And Sir Didymus?
He’s pure ego, and he learns to back the fuck off.
Didymus would never hesitate to swoop in to save the day. But in his final scene, he recognizes that he can’t. It’s more heroic for him to stand aside, and he does this admirably (if regretfully).
Again, Didymus, this post is for you.
(Please note that the therapist voice below is used for comedic effect, and so some instances that sound condescending in this ostensibly entertaining parody would not be appropriate in real life.)
I can tell how sincere you are when you say, “Never let a person get comfortable disrespecting you.” You have always upheld this value tenaciously, haven’t you?
I wonder what might happen, though, if we reconsidered some of your language choices.
I’d like to know whether you define “disrespect” as an inner feeling that you have, like a sense of a lack of deference, or if you define “disrespect” as a behavior or action that someone else does, like looking at you the wrong way.
If “disrespecting you” is an action, then I understand how you might feel compelled to reciprocate with action.
One available action is certainly screaming wildly and charging at your antagonists with a lance.
You’ve made a lot of points that way, haven’t you?
I wonder if you might have some concerns about porous boundaries, because those can turn into poor boundaries, and then everyone feels like they can just traipse through your bog willy-nilly.
So let’s agree that it’s reasonable to be protective of your space.
But I’d like to propose another framing. If you never let anyone get comfortable making mistakes around you, they’re never going to get comfortable around you, period. Because everyone makes mistakes.
And if people feel defensive because they’re afraid they might get attacked, their behavior might be more likely to come across as disrespectful to you.
So maybe we can be open to the possibility that everyone isn’t always trying to disrespect you.
I know you’re brave enough to handle that.
If by “disrespecting you,” you simply mean a feeling that someone might have about you (like, say, Ambrosius), maybe we can examine the difference between what you can control and what you can’t.
I’m afraid that you can’t control whether people feel respect for you or not.
That’s hard, fuzzy buddy.
That isn’t because you did anything wrong or didn’t try hard enough. I can see how hard you’re always trying, every day.
Your own behavior does play a role in others’ perception of you, but their reactions to your behavior are affected by a lot of things that you simply can’t fight off.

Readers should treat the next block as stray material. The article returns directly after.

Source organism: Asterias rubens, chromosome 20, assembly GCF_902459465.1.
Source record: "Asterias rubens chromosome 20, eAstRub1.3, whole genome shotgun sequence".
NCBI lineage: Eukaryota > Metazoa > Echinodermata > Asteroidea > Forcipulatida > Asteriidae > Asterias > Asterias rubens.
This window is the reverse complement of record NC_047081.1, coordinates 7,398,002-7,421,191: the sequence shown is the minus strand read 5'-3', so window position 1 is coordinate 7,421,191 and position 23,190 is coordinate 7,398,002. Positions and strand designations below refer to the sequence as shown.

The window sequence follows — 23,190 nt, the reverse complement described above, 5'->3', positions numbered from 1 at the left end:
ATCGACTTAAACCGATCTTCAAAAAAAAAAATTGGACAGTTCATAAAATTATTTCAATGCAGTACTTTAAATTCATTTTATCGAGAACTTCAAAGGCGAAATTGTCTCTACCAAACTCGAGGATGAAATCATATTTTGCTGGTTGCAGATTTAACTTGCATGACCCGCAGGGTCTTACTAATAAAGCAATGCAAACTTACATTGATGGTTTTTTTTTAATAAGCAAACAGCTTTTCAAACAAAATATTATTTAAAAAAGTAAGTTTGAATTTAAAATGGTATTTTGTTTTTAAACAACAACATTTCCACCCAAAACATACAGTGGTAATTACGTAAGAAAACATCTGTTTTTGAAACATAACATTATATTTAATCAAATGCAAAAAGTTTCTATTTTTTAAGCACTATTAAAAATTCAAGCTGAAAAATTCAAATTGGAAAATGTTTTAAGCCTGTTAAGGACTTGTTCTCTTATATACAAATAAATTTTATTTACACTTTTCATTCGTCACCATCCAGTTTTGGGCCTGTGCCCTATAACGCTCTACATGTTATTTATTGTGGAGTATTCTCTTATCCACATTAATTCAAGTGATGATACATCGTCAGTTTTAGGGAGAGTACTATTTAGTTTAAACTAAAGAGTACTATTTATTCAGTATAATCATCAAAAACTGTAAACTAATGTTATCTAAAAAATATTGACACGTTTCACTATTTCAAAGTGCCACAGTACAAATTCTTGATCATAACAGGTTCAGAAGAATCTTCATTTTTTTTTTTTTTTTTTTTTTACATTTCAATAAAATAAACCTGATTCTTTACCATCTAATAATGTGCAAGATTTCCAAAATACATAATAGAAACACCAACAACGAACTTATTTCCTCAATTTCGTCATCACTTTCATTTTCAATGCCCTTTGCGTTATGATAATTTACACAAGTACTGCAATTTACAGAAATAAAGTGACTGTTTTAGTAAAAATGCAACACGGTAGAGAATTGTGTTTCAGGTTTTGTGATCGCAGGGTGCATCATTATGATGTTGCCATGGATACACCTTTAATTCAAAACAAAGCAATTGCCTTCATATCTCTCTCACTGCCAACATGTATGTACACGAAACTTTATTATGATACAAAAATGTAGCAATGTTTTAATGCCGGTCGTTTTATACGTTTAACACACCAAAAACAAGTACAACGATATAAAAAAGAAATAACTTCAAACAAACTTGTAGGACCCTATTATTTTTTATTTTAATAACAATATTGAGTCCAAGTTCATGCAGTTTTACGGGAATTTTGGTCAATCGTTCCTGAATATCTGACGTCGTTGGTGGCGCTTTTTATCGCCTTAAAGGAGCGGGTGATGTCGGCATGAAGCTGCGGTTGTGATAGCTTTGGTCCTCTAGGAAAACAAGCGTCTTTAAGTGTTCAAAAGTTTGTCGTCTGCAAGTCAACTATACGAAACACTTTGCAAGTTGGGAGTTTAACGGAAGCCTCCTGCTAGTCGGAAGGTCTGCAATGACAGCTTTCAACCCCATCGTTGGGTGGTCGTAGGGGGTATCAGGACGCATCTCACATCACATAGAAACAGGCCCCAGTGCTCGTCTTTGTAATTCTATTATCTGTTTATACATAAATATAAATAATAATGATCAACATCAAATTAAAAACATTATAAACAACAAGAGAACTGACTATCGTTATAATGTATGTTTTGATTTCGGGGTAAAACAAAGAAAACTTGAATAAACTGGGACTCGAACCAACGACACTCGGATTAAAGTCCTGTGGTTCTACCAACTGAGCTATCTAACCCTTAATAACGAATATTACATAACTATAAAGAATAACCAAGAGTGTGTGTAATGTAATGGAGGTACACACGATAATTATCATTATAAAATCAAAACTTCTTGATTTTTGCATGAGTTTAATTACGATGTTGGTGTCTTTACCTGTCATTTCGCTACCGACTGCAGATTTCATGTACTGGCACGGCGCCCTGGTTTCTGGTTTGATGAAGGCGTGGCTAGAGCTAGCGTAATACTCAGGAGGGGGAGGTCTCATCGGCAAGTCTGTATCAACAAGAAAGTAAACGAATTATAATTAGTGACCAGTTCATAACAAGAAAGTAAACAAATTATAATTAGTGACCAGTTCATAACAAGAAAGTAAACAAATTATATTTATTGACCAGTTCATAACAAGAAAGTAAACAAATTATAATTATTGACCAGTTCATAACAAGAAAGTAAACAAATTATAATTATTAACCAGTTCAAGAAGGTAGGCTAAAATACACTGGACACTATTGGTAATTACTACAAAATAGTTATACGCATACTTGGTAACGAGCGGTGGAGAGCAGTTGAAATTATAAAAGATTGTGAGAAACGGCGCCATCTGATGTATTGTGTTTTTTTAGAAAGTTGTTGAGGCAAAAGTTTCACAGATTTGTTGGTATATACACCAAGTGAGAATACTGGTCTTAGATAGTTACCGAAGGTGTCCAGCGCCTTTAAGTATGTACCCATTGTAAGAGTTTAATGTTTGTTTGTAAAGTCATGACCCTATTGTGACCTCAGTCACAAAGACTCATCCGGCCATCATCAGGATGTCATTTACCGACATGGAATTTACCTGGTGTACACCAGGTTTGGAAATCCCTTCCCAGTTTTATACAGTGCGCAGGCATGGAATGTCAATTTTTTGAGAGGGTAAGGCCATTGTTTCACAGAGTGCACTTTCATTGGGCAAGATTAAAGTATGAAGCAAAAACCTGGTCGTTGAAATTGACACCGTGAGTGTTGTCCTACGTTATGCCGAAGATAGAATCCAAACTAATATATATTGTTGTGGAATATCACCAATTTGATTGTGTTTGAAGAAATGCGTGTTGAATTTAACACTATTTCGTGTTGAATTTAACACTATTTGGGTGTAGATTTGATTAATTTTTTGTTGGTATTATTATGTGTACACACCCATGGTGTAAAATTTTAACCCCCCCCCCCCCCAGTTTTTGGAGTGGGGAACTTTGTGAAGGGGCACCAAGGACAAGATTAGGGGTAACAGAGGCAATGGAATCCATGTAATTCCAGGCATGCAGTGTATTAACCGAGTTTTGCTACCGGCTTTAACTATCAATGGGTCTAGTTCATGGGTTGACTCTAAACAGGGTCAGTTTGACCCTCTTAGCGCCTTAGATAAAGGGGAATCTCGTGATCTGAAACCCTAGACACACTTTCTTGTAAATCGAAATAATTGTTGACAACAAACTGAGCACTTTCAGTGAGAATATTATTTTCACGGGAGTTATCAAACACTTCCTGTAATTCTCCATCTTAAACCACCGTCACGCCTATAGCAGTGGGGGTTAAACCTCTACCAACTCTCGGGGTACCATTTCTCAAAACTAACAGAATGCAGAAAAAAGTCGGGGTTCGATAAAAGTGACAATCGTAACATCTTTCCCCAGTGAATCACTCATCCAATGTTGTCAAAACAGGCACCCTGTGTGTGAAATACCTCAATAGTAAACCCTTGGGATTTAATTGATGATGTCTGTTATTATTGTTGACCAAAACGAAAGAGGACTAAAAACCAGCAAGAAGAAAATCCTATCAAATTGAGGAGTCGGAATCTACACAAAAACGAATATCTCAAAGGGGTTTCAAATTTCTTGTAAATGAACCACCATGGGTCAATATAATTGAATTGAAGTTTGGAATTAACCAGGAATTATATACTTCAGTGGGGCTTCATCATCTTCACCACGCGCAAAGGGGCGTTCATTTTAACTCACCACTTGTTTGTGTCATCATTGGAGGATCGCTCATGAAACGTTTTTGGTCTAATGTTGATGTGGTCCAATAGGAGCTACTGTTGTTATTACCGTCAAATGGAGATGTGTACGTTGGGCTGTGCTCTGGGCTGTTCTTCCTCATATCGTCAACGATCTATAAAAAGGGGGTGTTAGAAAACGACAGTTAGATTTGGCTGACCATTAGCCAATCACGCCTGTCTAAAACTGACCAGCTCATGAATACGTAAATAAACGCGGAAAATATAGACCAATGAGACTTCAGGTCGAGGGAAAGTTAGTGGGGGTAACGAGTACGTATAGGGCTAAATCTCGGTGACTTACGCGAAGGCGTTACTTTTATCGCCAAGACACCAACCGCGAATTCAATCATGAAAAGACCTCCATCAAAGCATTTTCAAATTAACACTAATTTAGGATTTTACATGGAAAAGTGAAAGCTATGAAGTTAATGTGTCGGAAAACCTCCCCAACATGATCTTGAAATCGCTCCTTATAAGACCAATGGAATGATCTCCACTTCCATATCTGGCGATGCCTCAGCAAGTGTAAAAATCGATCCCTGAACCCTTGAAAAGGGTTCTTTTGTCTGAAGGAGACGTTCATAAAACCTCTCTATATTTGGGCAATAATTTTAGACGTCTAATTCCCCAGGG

I want to let you know that you’re so strong for sitting with your discomfort without yelling or barking. I heard a little growl, and that’s okay, too.
Before we finish today, I’d like to consider your idea that offering second chances is a sign of weakness, and that people are bound to disrespect you and take advantage of you if you forgive them.
Can we really examine the implications of that?
“They get comfortable depending on your forgiveness.”
Is comfort really so bad, Didymus?
Should everyone be expected to agonize over the prospect of your displeasure?
I remember how you went after sweet old Ludo just as hard as you went after that horde of goblins. But all Ludo was trying to do was cross a bridge to help his friend, while the goblins were really planning to hurt you.
I’d say that I understand why Ludo and Sarah might have been unhappy with you. And I also think that you appreciated having their forgiveness.
Have you been hurt by someone before, Didymus?
You don’t have to answer that right now. Just think about it when you can.
I know how much you love being a good guy, I really do.
But what’s “good” in some situations isn’t necessarily always “good.”
And what’s toxic in some situations isn’t necessarily always toxic.
I mean, you literally live in a toxic swamp. And you love it, and that’s okay.
I understand how it can be comforting to have control over the definition of whose behavior is really toxic, so you be fully confident in asserting your own authority and telling them that their chances are up.
Sometimes people have ignored your firmly established boundaries. And some people might expect an unreasonable amount of accommodation from you.
But we still have consider another very challenging possibility here, Diddy: your behavior can be toxic, too.
Be honest: do you think you give Ambrosius enough space to express his feelings?
Does he really have to be afraid in order for you to feel secure?
You don’t have answer that out loud, either.
That’s a lot of big questions for one day. You’ve been so patient and so strong.
It’s okay if you need to fight off a few goblins when you get home.
And it might be even more brave to remember to say “thank you” to your friends who gave you a second chance.
*Please let this be what happens to us all when we die